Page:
Community of Jesus

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Church of the Transfiguration at the Community of Jesus

The Community of Jesus is a charismatic monastic Christian community which is located near Rock Harbor, in Orleans, Massachusetts, on Cape Cod.


Today according to the group, approximately 225 professed members, together with another fifty children and young people live as households in thirty privately owned, multifamily homes that surround the church and the guesthouse. This also includes the twenty-five celibate brothers who are living in the "Zion Friary" and the sixty celibate sisters who are living in the "Bethany Convent." Altogether, the Community of Jesus consists of almost 275 people, from many walks of life and various church backgrounds—including Presbyterian, Episcopalian, Congregational, Baptist, Lutheran, Anglican, Methodist, Pentecostal, and Roman Catholic.[1]

They are located near Rock Harbor, Massachusetts.[2]

It is characterized as a cult on the CBC/Radio-Canada program The Fifth Estate (TV program).[3] CBC describes them as “a mysterious and abusive Christian cult in Cape Cod, Mass."[4]

Paraclete Press, the publishing arm of the Community of Jesus, has published many works by resident priest Martin Shannon CJ,[5] who stated to media, in 2006, that the sect "has no articulated theology" and that "worship and liturgy are at the core of everyday life."[6]


The origins of the Community of Jesus can be traced back to the first meeting of two Episcopal laywomen, Cay Andersen and Judy Sorensen, who met in 1958 at the Church of the Holy Spirit in Orleans. The two women began a ministry of prayer and Bible study, meeting in the living room of what was then Rock Harbor Manor, a bed and breakfast run by Andersen and her husband, overlooking Cape Cod Bay. In the early 1960s, Cay and Judy were invited to lead retreats in churches throughout New England. The Community of Jesus was incorporated under Massachusetts state law in 1970.[7] Rock Harbor Manor was renovated and converted into a retreat house called "Bethany".[citation needed]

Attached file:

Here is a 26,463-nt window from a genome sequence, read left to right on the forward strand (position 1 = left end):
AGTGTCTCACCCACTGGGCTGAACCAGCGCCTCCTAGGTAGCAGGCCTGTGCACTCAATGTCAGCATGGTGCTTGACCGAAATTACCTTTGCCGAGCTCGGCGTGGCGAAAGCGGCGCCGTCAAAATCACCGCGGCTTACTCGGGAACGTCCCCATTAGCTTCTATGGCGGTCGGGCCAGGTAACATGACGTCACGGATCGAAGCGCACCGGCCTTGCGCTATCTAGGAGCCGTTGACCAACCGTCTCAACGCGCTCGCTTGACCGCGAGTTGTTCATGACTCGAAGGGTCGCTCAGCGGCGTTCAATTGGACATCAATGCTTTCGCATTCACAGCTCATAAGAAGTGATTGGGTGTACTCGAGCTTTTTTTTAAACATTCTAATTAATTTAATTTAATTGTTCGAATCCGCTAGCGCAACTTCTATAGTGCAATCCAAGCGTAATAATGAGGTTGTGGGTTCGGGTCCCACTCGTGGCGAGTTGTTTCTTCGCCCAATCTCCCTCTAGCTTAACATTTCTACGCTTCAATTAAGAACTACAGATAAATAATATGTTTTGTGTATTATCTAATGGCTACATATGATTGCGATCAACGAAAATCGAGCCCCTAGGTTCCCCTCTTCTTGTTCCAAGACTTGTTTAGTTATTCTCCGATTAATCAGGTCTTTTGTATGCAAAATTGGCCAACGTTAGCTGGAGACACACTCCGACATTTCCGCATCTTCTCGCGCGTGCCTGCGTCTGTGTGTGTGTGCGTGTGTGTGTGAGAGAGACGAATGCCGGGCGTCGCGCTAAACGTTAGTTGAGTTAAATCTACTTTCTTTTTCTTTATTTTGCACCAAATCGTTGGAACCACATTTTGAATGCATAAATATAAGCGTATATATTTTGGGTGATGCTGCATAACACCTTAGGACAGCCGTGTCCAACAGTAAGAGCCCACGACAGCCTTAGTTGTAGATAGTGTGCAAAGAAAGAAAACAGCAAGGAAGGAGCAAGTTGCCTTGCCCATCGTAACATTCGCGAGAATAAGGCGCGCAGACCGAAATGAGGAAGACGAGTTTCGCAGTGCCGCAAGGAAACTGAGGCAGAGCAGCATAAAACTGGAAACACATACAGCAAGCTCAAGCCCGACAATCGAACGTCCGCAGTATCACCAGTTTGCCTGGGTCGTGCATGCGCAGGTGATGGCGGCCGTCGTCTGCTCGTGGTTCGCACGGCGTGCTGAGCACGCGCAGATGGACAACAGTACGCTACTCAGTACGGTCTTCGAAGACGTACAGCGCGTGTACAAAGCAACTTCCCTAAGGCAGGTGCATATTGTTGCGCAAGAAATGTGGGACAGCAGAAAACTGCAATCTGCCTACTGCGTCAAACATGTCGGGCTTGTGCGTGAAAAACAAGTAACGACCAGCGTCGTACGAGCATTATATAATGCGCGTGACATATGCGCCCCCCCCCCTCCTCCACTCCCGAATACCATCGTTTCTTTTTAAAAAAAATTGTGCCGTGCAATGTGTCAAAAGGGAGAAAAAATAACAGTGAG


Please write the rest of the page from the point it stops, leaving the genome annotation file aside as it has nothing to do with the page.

For a period of time beginning in 1973, three sisters from the community sang Gregorian chants at morning services at the Heydon Chapel in Sandys, Bermuda.[8] Basil B. Elmer, a prominent member of the Community of Jesus and husband of Isabel Lincoln, great-granddaughter of William Rockefeller, was a board member of the Heydon Trust from 1975 to 1985, and Chairman until he stepped down in 2006.[9] One of their daughters became a nun in the Community of Jesus. The sisters returned to Massachusetts sometime prior to 2012.[citation needed]

Around 1973, Andersen became involved in promoting the "Diet, Discipline, and Discipleship" ("3D") weight loss program, which seemed to focus on sin and guilt as a way to lose weight.[10]

The Episcopal bishop of Massachusetts declined to designate the group an Episcopal community, based on a 1981 study commissioned by the Boston Presbytery, which characterized the community as a "charismatic fellowship" and found "...evidence that involvement with and within the Community of Jesus [was] incompatible with Presbyterian commitments of doctrine and order."[11]

They were included in the 1990 book Churches That Abuse by Ron Enroth.[12]

In 1993 allegations of abuse were explored on the Chronicle News Magazine which aired on Channel 5 in Boston, Massachusetts.[13]

Andersen died in 1988; Sorensen in 2009. According to Mary Ann Bragg of The Barnstable Patriot, per town assessment records, "...[t]he church currently owns $20 million in real estate in Orleans".[14]